Once the information has been sent the site uses its private key to decrypt the information. The site's pubic key and site's private key combination are called a key pair.
The main problem comes from the fact that anyone can create a website and key pair using a name that doesn't belong to them. Problem is fixed with digital certificates that are trusted ID cards in electronic form that come along with a web site's public encryption key to their identity for purposes of public trust.
Digital certificates are issued by an independent, recognized and mutually trusted third party side which guarantees that the website operating can be trusted. The third party is also known as a Certification Authority (CA).
Without digital certificates the site cannot be trusted about which the visitor would be informed at the beginning of the session.
A digital certificate embeds entity's name, address, serial number, public key, expiration date and digital signature as well as other relevant information. When a web browser tries a secure connection, the digital certificate is instantly turned on for the session.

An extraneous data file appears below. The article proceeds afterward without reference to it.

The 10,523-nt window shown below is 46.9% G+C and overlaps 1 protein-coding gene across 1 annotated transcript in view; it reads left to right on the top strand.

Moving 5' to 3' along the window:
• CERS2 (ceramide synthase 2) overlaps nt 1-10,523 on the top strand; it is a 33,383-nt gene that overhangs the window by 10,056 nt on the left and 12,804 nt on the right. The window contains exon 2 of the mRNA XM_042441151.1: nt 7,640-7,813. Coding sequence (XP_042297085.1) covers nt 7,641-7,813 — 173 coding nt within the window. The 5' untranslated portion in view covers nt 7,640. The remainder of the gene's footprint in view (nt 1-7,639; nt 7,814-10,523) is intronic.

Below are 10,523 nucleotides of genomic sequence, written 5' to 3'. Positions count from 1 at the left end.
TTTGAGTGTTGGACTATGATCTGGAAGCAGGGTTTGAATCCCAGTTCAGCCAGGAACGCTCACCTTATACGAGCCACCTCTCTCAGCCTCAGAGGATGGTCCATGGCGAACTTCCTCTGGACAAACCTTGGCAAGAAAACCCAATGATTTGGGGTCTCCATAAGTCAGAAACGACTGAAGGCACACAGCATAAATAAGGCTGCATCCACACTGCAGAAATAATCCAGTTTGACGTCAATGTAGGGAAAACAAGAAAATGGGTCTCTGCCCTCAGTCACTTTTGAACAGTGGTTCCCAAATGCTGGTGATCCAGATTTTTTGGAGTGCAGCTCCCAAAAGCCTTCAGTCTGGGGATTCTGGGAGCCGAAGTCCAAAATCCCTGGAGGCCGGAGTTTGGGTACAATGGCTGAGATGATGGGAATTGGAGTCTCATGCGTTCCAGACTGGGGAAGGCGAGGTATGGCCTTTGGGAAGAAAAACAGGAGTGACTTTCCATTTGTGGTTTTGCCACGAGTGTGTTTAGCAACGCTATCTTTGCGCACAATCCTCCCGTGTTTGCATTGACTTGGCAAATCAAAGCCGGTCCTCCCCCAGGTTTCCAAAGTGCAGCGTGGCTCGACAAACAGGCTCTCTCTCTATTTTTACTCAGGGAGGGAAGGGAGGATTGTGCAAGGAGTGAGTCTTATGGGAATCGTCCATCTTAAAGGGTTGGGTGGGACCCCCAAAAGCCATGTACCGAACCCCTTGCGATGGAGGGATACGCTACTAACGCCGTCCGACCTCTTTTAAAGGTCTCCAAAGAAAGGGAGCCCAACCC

The browser checks if there are any problems and if found any pops up an alert.
If the digital certificates are in order, the browser completes secure connections without interruption.
Basically the SSL certificates can be separated into two main groups : self signed certificates and and certificates signed from trusted CA authority.
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